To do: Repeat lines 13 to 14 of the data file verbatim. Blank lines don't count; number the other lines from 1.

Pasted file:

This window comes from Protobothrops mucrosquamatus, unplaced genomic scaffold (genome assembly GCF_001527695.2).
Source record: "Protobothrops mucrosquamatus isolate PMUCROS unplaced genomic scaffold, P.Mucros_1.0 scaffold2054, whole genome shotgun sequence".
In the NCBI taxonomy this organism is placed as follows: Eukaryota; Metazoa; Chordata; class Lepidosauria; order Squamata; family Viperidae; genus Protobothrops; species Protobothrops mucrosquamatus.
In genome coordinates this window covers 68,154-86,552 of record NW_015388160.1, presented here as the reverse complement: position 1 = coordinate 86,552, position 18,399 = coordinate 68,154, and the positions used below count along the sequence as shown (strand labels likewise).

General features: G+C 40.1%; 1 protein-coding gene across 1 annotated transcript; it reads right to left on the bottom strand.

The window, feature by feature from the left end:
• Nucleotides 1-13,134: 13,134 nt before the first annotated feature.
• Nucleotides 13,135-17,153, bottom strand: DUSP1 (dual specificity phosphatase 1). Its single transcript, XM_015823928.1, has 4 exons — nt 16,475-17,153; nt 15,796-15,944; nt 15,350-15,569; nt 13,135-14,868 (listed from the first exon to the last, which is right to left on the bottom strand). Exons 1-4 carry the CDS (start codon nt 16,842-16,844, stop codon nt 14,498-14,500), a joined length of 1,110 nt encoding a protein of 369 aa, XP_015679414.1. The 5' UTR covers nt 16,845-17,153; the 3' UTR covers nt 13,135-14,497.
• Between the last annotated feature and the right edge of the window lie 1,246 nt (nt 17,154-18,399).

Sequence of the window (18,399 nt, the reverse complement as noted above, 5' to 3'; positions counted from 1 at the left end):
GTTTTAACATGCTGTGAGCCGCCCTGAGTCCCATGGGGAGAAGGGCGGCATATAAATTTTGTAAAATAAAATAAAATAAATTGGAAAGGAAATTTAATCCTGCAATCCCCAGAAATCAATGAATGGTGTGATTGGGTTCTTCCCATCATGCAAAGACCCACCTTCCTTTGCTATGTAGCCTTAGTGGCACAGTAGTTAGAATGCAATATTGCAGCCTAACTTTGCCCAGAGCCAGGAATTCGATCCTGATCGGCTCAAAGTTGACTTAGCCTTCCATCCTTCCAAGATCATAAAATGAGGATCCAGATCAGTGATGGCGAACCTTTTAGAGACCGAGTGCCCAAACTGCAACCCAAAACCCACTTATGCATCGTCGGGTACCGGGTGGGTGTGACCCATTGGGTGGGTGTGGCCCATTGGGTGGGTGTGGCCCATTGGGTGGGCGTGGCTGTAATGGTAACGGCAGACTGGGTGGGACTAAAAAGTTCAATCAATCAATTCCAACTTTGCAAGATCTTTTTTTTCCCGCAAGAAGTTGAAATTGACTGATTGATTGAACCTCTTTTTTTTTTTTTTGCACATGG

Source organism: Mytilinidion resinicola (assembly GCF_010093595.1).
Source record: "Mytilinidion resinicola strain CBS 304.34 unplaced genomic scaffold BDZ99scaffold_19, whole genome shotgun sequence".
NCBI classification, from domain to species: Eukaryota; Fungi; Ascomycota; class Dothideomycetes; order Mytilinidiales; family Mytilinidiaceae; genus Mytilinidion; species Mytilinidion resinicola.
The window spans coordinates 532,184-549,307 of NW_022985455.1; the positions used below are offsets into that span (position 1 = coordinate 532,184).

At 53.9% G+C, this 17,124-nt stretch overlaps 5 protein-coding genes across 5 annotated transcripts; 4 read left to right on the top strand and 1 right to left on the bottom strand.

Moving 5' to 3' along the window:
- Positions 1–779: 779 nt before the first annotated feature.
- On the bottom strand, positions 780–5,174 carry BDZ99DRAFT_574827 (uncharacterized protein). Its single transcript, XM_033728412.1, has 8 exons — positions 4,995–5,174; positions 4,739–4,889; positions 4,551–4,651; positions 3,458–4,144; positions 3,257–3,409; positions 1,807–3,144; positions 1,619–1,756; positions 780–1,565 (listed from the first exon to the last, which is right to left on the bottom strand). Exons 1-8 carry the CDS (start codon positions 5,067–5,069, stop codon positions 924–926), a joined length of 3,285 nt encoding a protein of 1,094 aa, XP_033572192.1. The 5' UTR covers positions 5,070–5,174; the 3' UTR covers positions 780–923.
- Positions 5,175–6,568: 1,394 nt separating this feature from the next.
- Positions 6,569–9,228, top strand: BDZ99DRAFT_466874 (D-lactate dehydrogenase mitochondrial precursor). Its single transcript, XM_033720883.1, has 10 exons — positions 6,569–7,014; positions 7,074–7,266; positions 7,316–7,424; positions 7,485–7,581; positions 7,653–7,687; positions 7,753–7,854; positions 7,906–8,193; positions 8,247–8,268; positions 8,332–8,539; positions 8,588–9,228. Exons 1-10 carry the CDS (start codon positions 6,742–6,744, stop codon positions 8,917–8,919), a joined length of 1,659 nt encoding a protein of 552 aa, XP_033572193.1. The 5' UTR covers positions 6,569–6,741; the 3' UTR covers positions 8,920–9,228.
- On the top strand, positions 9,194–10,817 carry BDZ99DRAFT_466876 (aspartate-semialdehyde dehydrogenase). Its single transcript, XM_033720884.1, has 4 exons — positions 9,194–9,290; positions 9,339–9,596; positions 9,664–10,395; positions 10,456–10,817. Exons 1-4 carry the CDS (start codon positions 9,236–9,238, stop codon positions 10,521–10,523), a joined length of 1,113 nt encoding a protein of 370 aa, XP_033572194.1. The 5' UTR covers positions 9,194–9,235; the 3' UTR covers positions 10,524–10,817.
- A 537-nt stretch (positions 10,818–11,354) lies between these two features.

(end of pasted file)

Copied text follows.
Source record: "Mytilinidion resinicola strain CBS 304.34 unplaced genomic scaffold BDZ99scaffold_19, whole genome shotgun sequence".
NCBI classification, from domain to species: Eukaryota; Fungi; Ascomycota; class Dothideomycetes; order Mytilinidiales; family Mytilinidiaceae; genus Mytilinidion; species Mytilinidion resinicola.